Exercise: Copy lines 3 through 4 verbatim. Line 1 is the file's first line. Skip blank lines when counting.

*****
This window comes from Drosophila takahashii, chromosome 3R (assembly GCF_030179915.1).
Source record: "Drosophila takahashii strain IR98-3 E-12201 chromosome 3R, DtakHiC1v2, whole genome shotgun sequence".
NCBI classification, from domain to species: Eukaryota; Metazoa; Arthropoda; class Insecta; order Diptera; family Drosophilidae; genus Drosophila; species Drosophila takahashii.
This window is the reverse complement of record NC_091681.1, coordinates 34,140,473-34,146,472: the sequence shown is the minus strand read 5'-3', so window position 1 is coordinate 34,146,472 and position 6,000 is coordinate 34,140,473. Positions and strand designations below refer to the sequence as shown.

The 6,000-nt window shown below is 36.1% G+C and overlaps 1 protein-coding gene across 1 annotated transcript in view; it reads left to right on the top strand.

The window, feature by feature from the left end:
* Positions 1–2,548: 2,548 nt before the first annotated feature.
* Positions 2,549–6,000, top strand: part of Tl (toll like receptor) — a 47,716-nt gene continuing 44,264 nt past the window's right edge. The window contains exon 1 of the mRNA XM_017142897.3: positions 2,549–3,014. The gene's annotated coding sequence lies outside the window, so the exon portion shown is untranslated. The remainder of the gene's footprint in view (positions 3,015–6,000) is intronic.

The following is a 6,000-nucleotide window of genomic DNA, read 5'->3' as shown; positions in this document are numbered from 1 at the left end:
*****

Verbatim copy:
NCBI classification, from domain to species: Eukaryota; Metazoa; Arthropoda; class Insecta; order Diptera; family Drosophilidae; genus Drosophila; species Drosophila takahashii.
This window is the reverse complement of record NC_091681.1, coordinates 34,140,473-34,146,472: the sequence shown is the minus strand read 5'-3', so window position 1 is coordinate 34,146,472 and position 6,000 is coordinate 34,140,473. Positions and strand designations below refer to the sequence as shown.